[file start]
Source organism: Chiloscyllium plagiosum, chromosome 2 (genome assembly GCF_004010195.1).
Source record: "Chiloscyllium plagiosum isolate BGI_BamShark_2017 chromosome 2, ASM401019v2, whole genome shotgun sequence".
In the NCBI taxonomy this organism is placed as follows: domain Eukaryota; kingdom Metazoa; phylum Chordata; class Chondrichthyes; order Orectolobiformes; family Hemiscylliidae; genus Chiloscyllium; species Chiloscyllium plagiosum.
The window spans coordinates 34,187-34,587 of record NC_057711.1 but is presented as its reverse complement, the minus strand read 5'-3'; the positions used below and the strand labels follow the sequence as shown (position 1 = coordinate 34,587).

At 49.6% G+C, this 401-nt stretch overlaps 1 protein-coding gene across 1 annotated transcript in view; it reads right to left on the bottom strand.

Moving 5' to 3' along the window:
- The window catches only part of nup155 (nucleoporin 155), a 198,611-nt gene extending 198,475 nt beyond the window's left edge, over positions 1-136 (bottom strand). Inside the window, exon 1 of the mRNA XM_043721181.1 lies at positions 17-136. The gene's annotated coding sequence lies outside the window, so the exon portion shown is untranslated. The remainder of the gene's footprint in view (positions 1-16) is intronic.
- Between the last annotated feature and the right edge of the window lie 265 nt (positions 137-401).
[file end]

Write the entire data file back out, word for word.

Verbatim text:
Source organism: Chiloscyllium plagiosum, chromosome 2 (genome assembly GCF_004010195.1).
Source record: "Chiloscyllium plagiosum isolate BGI_BamShark_2017 chromosome 2, ASM401019v2, whole genome shotgun sequence".
In the NCBI taxonomy this organism is placed as follows: domain Eukaryota; kingdom Metazoa; phylum Chordata; class Chondrichthyes; order Orectolobiformes; family Hemiscylliidae; genus Chiloscyllium; species Chiloscyllium plagiosum.
The window spans coordinates 34,187-34,587 of record NC_057711.1 but is presented as its reverse complement, the minus strand read 5'-3'; the positions used below and the strand labels follow the sequence as shown (position 1 = coordinate 34,587).

At 49.6% G+C, this 401-nt stretch overlaps 1 protein-coding gene across 1 annotated transcript in view; it reads right to left on the bottom strand.

Moving 5' to 3' along the window:
- The window catches only part of nup155 (nucleoporin 155), a 198,611-nt gene extending 198,475 nt beyond the window's left edge, over positions 1-136 (bottom strand). Inside the window, exon 1 of the mRNA XM_043721181.1 lies at positions 17-136. The gene's annotated coding sequence lies outside the window, so the exon portion shown is untranslated. The remainder of the gene's footprint in view (positions 1-16) is intronic.
- Between the last annotated feature and the right edge of the window lie 265 nt (positions 137-401).